Some of the wealthiest women in the world deploying vast fortunes with gender lens grantmaking: This is the future of philanthropy. Maverick Collective is one of the places where this strategy is already taking place.
But gender norms of the past still haunt many women philanthropists. “Women told us that they would be at a cocktail party, and people would come talk to their husbands, but not them,” said Kate Roberts, Senior Vice President for Corporate Partnerships with Population Services International (PSI). A global nonprofit “focused on the encouragement of healthy behavior and affordability of health products,” PSI is the host organization for The Maverick Collective.
“They felt that they were expected to give to what their husbands were giving to. And these are educated, empowered women, continues Women have a different take on philanthropy, though: They have empathy and are learners. So they should definitely be a part of the conversation,” continued Roberts, with a deft summary in this NPR interview of the important reasons that women’s philanthropy is poised for major growth.
Meghan Ball, Associate Program Manager for Maverick Collective, PSI, gives us yet another angle on how women’s philanthropy adds value to the community. “According to a Harvard Business Review study, women in emerging markets reinvest 90% of every dollar earned into “human resources – their families’ education, health and nutrition – compared to 30-40% by men. Investments into women have an exponential effect, bettering their own lives and those of their sons, husbands and fathers.”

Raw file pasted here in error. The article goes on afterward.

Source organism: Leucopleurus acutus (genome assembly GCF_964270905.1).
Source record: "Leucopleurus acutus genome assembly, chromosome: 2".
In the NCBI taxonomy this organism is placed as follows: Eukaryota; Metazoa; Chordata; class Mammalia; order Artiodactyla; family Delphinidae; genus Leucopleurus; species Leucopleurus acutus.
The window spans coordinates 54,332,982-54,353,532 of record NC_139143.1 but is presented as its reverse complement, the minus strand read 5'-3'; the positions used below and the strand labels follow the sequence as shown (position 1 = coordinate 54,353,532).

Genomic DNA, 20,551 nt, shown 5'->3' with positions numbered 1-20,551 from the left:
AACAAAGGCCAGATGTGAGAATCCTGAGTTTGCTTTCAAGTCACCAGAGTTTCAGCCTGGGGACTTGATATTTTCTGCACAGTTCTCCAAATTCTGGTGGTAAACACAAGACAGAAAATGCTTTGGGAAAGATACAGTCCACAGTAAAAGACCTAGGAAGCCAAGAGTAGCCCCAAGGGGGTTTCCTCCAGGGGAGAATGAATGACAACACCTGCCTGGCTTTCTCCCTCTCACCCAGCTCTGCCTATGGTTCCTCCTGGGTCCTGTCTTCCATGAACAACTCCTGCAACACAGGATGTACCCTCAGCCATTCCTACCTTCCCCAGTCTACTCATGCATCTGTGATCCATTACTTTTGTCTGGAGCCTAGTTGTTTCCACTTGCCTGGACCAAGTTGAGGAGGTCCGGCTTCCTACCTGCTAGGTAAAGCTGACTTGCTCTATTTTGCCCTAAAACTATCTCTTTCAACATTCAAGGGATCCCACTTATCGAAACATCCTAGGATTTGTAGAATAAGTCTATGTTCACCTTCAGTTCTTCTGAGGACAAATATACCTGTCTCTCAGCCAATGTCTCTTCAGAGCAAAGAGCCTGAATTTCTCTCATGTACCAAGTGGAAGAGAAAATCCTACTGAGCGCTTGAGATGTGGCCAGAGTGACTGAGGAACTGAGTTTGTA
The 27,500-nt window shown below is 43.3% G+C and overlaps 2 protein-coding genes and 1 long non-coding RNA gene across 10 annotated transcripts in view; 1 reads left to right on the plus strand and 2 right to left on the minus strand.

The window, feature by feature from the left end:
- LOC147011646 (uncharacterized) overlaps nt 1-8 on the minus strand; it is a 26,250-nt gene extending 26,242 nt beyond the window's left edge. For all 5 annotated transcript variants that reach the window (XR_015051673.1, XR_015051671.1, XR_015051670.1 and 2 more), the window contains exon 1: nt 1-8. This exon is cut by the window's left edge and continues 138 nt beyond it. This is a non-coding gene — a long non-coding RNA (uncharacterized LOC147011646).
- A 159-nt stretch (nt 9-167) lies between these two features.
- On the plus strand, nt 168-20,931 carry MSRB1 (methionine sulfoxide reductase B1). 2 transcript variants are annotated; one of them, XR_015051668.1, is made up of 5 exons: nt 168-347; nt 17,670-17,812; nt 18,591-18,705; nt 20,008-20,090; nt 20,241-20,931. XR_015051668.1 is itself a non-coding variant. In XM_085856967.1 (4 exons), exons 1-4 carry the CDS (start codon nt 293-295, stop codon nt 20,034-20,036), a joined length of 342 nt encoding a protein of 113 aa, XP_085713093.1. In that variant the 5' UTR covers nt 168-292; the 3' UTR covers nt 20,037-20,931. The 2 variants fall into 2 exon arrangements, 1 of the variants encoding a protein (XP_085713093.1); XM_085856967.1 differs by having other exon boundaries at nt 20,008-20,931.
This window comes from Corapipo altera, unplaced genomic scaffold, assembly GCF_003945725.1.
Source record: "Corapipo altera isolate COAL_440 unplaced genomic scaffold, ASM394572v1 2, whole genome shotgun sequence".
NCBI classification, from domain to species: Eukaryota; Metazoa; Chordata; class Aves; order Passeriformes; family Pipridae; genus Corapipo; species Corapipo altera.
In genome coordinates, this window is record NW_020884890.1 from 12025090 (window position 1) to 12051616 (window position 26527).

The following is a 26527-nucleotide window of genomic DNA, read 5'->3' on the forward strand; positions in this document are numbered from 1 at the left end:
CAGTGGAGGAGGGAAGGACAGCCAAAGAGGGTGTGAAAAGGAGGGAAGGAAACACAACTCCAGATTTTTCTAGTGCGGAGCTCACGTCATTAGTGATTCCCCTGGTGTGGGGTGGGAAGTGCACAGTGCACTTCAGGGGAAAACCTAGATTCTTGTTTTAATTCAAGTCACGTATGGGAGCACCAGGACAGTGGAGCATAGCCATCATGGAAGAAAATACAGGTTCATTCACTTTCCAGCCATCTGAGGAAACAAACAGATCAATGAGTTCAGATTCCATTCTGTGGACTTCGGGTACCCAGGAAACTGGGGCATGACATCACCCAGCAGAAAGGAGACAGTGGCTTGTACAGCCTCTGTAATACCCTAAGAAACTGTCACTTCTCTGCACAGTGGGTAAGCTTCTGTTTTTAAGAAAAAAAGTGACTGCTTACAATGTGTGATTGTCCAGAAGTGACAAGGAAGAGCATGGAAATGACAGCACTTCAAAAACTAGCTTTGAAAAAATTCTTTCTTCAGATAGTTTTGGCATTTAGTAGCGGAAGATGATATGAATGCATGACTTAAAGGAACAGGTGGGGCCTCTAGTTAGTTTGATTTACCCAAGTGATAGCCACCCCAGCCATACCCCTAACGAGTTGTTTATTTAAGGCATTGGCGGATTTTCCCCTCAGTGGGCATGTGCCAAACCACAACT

The Maverick Collective appears to be a major new force on the scene of women’s philanthropy that is combining an agenda for women’s health and women’s equality — kind of like a one-two punch to global patriarchy. This means taking on some of the most important issues in health care, including domestic violence, maternal health, and cervical cancer.
The Maverick Collective recently undertook the support of a three-year pilot project called Giving Wings, which seeks to address menstrual health and remove it as a barrier to education and equality for women and girls. This is just one of many ways that Maverick aligns women’s health and human rights in order to advance equality for women and girls globally.
Back in February, we wrote about Ana Morales, one of the founding members of The Maverick Collective in this article by Kathy LeMay. Morales embodies The Maverick Collective’s approach in the empathic and experience-driven approach she takes with her philanthropy.
We’ll be watching The Maverick Collective closely here at Philanthropy Women, tracking the strategies and grants they are making for women’s health and human rights.